Last week, on the eve of the Queen's hugely successful visit to Leicester, the mayor Sir Peter Soulsby announced plans for the creation of a Jubilee Square to commemorate the event.
Located at St Nicholas Place, the Medieval centre of the city, it would replace a taxi rank and park-and-ride bus stop with landscaped gardens with benches, trees and outdoor cafes. It would also allow the16th century High Cross monument to be returned to somewhere close to its original position.
As Soulsby told the Mercury:
This space has huge significance, linking the modern city centre with the old town. It is surrounded by historical gems – the cathedral, Jewry Wall, Wyggeston's House, the Guildhall, the castle and St Nicholas' Church are all close by, but they feel disconnected from the rest of the city.Despite the cost and the pressure on council finances everywhere, I find myself drawn to this scheme too.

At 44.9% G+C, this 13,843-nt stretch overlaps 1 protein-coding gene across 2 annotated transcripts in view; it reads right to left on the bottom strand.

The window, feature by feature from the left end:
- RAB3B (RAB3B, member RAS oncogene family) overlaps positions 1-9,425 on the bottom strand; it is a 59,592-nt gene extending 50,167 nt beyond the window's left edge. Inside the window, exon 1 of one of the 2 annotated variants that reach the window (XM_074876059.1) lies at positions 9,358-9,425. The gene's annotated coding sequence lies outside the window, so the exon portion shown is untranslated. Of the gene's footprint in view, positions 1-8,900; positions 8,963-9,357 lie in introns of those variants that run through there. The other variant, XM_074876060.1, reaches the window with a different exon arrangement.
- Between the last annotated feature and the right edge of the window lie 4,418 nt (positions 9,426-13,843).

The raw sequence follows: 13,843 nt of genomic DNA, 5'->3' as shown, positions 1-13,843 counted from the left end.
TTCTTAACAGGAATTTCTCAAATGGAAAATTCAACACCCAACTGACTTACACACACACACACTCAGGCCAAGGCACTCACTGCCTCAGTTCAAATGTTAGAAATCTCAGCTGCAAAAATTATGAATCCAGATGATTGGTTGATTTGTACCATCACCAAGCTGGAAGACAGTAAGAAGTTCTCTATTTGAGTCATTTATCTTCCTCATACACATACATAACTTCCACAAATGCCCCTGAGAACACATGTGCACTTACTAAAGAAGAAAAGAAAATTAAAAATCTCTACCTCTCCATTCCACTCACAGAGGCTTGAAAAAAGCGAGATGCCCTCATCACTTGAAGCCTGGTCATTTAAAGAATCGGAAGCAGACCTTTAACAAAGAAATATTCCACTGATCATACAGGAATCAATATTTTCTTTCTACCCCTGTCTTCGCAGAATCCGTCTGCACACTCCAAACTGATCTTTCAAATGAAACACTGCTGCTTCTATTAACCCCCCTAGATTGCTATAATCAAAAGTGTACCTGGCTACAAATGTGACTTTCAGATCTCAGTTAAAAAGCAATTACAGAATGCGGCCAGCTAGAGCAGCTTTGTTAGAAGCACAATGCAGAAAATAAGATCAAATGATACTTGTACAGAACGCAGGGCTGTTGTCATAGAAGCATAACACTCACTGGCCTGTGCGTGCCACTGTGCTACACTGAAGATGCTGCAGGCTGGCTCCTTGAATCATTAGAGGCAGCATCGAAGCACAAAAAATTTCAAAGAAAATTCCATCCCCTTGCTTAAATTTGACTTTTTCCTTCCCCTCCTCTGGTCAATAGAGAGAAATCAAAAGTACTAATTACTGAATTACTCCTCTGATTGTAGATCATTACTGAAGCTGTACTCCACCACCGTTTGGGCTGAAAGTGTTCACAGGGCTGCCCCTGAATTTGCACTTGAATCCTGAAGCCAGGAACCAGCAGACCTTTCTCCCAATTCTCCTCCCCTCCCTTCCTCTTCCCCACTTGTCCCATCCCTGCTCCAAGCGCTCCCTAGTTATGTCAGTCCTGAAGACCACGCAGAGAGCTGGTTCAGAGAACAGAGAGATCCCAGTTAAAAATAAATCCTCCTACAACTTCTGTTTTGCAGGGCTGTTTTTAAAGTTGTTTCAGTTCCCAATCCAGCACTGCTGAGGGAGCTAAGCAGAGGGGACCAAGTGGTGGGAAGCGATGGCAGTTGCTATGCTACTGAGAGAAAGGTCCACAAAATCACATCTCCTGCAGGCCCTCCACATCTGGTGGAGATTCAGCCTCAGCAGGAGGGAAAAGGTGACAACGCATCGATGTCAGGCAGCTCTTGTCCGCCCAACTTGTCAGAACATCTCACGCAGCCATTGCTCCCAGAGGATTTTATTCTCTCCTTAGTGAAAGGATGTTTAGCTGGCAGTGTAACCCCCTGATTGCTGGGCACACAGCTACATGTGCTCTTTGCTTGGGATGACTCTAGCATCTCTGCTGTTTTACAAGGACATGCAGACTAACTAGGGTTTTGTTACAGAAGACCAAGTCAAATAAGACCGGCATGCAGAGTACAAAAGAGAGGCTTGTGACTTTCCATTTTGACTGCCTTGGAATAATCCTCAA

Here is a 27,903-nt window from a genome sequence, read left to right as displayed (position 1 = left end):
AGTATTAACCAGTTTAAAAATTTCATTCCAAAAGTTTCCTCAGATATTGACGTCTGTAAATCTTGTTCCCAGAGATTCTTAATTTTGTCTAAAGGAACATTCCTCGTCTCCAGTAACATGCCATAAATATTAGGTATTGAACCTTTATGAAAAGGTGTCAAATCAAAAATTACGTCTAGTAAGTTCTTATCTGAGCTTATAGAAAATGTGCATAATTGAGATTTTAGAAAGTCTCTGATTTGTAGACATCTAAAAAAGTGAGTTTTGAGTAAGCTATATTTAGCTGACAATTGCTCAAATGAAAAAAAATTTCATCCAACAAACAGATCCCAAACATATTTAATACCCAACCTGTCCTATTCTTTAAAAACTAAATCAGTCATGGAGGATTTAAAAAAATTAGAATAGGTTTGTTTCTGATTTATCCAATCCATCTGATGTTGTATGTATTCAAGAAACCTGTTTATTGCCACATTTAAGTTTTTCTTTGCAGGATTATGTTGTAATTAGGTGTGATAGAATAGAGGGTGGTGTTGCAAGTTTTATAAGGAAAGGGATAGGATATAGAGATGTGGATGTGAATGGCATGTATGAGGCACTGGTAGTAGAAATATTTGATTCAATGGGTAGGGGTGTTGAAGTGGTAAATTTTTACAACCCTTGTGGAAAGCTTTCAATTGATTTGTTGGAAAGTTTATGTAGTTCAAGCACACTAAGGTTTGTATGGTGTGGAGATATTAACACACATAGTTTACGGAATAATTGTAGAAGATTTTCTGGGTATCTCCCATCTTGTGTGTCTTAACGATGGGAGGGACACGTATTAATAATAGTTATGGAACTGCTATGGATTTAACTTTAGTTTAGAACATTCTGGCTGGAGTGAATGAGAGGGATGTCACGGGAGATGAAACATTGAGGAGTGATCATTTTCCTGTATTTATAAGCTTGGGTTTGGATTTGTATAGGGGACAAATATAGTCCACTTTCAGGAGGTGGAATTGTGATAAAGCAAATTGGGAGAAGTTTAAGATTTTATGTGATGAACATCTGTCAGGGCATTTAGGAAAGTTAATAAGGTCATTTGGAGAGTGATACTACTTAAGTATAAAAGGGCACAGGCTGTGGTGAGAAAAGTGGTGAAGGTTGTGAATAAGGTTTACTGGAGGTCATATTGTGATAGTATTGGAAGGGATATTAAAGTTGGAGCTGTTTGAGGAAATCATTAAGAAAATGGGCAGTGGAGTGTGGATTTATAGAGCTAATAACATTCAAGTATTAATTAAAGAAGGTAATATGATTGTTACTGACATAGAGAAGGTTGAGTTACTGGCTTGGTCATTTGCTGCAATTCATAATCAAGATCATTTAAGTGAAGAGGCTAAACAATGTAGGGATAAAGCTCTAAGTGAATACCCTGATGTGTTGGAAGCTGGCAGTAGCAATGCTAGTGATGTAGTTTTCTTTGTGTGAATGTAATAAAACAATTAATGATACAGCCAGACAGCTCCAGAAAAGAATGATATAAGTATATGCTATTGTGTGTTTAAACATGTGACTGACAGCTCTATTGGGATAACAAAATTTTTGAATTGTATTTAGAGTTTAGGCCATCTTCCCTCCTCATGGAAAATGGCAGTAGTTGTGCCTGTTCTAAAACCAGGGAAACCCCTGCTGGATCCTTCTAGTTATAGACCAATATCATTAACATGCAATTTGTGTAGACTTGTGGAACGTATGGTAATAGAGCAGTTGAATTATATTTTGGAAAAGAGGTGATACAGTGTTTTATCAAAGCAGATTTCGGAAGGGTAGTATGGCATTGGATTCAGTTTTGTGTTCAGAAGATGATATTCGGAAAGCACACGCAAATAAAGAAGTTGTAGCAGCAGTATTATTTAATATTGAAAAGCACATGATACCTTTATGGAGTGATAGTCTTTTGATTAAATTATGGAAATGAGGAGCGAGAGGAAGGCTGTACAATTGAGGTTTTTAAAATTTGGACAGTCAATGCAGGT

But over to Ross Willmott, the chair of the council's scrutiny committee and the dominant figure in Leicester Labour politics until a year or two ago. On his blog, Willmott asked numerous awkward question about the scheme, including:
Why are we now proposing to spend £4m on a square when we have just spent a fortune (£1.8m) on making it a site for the park and ride?He also highlighted the Mercury's discovery that the idea of a public square at St Nicholas Place was first floated 20 years ago and hinted that it was the fault of Soulsby, in an earlier period of dominance, that it had not materialised then.
Back to Sir Peter Soulsby. He told the Leicester Mercury:
"If we're questioning the use of that square and area then I'd like to know who on Earth thought it was a good idea to build what is effectively a bus lay-by for £1.8 million.The answer to that question is, of course, Ross Willmott.